From "Reports from 2050," a series of imagined reports from the year 2050, supported by current news, discoveries and scientific predictions
JANUARY 19, 2050 (Brussels) -- Four decades ago, in 2010, a study concluded that the projected global demand for meat, poultry, eggs and dairy could be responsible for 70 percent of the total greenhouse gas emissions by 2050, reaching a level considered to be a safe threshold for the planet.
The study, published in the journal Proceedings of the National Academy of Sciences, was conducted by Nathan Pelletier with Peter Tyedmers at Dalhousie University in Halifax, Nova Scotia. They said that livestock could generate an even greater proportion of the sustainable threshold for other environmental indicators.
"We're not suggesting that everyone in the world become vegan or vegetarian," said Pelletier, in a DiscoveryNews article. "We really stress the importance of policies aimed at production and consumption over time by changing not just how much we eat, but what we eat and how frequently we eat it."
Today, that "safe limit" has finally been breached, according to a new report released by the Brussels-based Institute of Planetary Change (IPC). "The increase in livestock production to feed the Earth's 9.3 billion humans has officially pushed the levels of greenhouse gas emissions and biomass consumption into the red zone," said IPC director Ty Thorn.
"With most rainforests destroyed to support livestock farming, there is simply no sink big enough to contain even a fraction of today's man-made carbon emissions," said Thorn. "The loss of untold numbers of species, while devastating, is currently the least of our problems. There are just too many mouths to feed, and the global food crisis is going to grow." Thorn is leading an international team of scientists to develop projections of when we will hit the Earth Sustainability Threshold (EST), what he calls the "final point of no return."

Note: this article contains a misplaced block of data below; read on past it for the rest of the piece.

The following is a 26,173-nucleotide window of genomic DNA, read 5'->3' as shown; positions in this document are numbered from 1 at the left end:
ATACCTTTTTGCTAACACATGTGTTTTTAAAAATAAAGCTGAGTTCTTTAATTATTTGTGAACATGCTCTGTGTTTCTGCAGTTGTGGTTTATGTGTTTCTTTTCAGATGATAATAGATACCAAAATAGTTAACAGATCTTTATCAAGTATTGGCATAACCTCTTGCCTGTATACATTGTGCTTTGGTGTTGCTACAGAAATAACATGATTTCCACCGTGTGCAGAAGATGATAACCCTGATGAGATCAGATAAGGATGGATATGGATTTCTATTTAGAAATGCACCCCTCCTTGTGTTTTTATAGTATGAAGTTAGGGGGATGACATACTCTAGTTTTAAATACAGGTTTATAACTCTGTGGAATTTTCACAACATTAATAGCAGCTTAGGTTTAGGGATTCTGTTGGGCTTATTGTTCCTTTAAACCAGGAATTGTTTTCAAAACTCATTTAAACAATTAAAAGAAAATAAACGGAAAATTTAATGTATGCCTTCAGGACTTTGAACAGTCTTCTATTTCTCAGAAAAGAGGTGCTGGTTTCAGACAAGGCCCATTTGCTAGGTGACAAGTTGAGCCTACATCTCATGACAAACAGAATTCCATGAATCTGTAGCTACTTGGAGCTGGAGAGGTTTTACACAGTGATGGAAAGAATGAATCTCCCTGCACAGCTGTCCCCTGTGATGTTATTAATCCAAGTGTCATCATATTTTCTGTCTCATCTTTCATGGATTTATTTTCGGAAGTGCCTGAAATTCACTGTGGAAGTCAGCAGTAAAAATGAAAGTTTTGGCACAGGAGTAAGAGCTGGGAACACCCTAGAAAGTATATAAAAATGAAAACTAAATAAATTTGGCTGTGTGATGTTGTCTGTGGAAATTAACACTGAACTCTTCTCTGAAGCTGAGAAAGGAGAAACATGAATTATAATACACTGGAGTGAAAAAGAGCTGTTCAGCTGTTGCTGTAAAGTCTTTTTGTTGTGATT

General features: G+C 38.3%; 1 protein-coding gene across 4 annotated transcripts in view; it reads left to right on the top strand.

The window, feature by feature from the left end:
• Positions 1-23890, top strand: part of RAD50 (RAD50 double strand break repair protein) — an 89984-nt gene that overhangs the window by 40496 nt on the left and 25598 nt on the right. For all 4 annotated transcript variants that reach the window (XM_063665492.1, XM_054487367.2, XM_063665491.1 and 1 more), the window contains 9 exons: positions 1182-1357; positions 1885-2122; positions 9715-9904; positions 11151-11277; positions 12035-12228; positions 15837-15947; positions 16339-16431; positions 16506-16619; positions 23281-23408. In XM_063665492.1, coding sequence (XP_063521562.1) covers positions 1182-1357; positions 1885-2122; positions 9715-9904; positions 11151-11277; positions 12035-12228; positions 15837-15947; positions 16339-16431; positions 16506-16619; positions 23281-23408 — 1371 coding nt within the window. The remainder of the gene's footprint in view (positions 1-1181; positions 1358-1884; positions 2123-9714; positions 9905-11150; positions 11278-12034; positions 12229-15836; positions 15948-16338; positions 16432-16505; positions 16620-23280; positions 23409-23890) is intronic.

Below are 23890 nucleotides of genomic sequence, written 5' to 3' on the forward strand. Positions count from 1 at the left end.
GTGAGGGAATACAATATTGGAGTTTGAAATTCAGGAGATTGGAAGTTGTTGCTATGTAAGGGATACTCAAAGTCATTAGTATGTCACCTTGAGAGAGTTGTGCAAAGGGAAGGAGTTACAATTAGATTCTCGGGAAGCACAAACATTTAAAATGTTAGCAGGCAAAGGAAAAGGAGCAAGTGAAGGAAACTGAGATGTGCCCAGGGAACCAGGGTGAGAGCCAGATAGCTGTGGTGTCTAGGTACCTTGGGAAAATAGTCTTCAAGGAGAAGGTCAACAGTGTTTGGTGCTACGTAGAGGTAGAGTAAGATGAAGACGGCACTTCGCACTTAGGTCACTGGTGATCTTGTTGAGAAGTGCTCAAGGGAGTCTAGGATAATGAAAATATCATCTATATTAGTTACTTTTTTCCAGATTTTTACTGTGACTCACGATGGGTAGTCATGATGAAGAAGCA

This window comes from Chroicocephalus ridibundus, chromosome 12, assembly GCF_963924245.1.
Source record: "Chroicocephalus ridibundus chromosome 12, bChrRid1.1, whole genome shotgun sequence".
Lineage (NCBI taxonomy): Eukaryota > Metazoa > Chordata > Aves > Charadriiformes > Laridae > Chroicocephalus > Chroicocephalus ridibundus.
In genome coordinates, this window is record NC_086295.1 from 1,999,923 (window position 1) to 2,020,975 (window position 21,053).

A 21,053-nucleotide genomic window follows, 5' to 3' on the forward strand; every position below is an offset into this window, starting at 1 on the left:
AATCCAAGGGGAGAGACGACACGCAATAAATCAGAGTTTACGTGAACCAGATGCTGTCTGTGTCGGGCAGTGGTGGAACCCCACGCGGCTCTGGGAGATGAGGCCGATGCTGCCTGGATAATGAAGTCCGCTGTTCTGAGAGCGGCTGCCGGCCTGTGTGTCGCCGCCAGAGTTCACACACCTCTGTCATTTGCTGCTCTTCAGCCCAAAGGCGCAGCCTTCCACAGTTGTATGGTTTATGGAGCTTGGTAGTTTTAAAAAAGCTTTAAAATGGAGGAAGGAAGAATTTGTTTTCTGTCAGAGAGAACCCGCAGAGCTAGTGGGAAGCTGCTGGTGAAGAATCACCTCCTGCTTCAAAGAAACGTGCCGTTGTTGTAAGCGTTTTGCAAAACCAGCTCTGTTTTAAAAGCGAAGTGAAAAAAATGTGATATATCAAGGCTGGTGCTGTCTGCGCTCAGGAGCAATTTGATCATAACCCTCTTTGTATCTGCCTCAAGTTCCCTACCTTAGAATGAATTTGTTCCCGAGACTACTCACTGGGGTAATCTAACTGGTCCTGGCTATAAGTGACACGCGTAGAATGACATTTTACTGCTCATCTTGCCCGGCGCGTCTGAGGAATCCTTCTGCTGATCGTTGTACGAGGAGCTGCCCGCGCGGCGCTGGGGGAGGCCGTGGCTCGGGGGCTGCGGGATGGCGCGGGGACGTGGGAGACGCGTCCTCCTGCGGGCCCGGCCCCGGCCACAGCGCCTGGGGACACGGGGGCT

"We are in essence eating the world's tropical rainforests and savannas," said University of Minnesota ecology professor David Tilman, in a 2010 DailyClimate.org article. But, he adds, "There is no reason for even one more acre of rainforest to be cut. If we farmed them properly, the lands that have already been cleared could fully meet global food demand for at least the next 50 years," he said.
"Too bad no one listened to the warnings of scientists in the early part of the century," Thorn said. "Now it's only going get worse. We must prepare for the great human die-off."
[Part of the series " Reports from 2050 ."]